The novel succeeds in humanizing a woman who gave her name to an era, and many details reflect her life (Goodwin used the queen’s diaries as inspiration). That said, its tendency to romanticize and to rework other events for dramatic effect may turn off some readers. For example: in history, Victoria’s mother woke her on the morning of her royal uncle’s death; Victoria didn’t intervene with the Chartists; and she didn't see Melbourne as a love interest.
The relationship between Victoria and her Prime Minister, William Lamb, Lord Melbourne, is central to the story and to her reign’s beginning. Victoria is bright and willing to learn, but her secluded childhood has left her unprepared for the requirements of her role. Forty years older than the 18-year-old queen, Melbourne acts as her mentor, friend, and frequent social companion. His constant presence in her life demonstrates her strong will, but her refusal to give up the man she’s developed a crush on (in real life, they had a platonic, father-daughter type of bond) leads to gossip and political turmoil.
The novel weaves in many political events occurring over the novel’s two-year span: the Hastings affair, the “bedchamber crisis,” and the Newport Rising. Although these scenes involve some tweaking of timelines and more, they illuminate Victoria’s difficult task: to come of age and gain sufficient wisdom to reign effectively with the whole world watching.
In addition to the portrait of Victoria herself, that of her mother, the Duchess of Kent, is particularly nuanced. Is the Duchess overprotective and controlling, or does she truly love her daughter? Is she unduly influenced by the ambitions of her companion, Sir John Conroy, or is she a lonely widow in need of affection? All of these are true.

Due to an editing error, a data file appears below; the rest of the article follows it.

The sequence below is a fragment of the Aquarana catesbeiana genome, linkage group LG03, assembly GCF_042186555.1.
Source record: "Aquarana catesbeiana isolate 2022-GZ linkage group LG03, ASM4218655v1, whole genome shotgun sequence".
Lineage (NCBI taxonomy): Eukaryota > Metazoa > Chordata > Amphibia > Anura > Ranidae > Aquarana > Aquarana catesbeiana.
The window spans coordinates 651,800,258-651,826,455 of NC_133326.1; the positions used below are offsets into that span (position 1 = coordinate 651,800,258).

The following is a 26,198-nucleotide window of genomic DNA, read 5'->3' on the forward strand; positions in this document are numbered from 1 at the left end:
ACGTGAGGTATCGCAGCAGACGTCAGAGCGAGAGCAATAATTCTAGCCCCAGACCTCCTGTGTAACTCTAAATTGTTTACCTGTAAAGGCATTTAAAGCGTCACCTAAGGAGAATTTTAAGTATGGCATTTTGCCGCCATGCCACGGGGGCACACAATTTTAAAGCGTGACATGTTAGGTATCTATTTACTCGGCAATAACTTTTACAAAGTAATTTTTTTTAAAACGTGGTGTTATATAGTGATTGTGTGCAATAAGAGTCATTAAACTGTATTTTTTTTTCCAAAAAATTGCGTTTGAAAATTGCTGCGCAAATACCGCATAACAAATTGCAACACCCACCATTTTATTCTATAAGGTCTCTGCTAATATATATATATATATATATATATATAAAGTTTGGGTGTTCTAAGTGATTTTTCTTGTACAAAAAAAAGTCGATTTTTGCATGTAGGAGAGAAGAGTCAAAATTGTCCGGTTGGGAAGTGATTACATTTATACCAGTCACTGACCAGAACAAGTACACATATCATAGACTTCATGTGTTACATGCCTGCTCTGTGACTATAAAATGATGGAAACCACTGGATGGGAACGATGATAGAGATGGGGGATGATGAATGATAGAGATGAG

As for Albert, the intended suitor Victoria resists for so long and finally comes to love – he only appears in person toward the end. Despite his lack of on-page time, they seem a good match. Handsome and principled yet overly serious, he’s hardly a classic hero, but she comes to appreciate his directness.
TV dramatizations and films about actual figures are known for playing fast and loose with history. Readers of historical fiction can tolerate this to some degree, and an author’s note often helps, yet – unsurprisingly given its connection to the TV series – none is included in Victoria. It’s enjoyable to read for its intimate depiction of its young heroine’s emotional and political growth, but anyone curious about the real woman should follow up with a biography about her.
Victoria was published by St. Martin's Press this week in the US and Canada ($26.99/C$37.99, hardcover, 404pp). Thanks to the publisher for sending me a copy. In the UK, the publisher is Headline Review.